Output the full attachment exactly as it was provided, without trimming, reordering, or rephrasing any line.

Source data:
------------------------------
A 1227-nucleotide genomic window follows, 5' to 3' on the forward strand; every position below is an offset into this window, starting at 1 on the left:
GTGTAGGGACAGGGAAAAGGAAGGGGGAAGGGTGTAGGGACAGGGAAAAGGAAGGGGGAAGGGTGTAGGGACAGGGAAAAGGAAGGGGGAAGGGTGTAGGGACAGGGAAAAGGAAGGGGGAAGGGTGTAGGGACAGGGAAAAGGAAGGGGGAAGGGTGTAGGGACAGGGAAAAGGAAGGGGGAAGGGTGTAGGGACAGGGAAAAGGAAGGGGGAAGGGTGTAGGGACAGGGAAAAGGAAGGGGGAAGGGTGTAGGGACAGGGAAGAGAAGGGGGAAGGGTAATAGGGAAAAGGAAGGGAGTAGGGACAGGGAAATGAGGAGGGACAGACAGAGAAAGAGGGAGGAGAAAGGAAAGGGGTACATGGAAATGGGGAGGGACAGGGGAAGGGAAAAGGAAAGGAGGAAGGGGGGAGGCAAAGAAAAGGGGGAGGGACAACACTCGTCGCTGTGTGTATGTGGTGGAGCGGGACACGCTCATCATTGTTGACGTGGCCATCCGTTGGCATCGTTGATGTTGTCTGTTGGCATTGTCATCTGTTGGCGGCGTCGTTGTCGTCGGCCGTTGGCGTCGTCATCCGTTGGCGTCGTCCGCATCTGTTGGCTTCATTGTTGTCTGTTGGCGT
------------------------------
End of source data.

A 1227-nucleotide genomic window follows, 5' to 3' on the forward strand; every position below is an offset into this window, starting at 1 on the left:
GTGTAGGGACAGGGAAAAGGAAGGGGGAAGGGTGTAGGGACAGGGAAAAGGAAGGGGGAAGGGTGTAGGGACAGGGAAAAGGAAGGGGGAAGGGTGTAGGGACAGGGAAAAGGAAGGGGGAAGGGTGTAGGGACAGGGAAAAGGAAGGGGGAAGGGTGTAGGGACAGGGAAAAGGAAGGGGGAAGGGTGTAGGGACAGGGAAAAGGAAGGGGGAAGGGTGTAGGGACAGGGAAAAGGAAGGGGGAAGGGTGTAGGGACAGGGAAGAGAAGGGGGAAGGGTAATAGGGAAAAGGAAGGGAGTAGGGACAGGGAAATGAGGAGGGACAGACAGAGAAAGAGGGAGGAGAAAGGAAAGGGGTACATGGAAATGGGGAGGGACAGGGGAAGGGAAAAGGAAAGGAGGAAGGGGGGAGGCAAAGAAAAGGGGGAGGGACAACACTCGTCGCTGTGTGTATGTGGTGGAGCGGGACACGCTCATCATTGTTGACGTGGCCATCCGTTGGCATCGTTGATGTTGTCTGTTGGCATTGTCATCTGTTGGCGGCGTCGTTGTCGTCGGCCGTTGGCGTCGTCATCCGTTGGCGTCGTCCGCATCTGTTGGCTTCATTGTTGTCTGTTGGCGT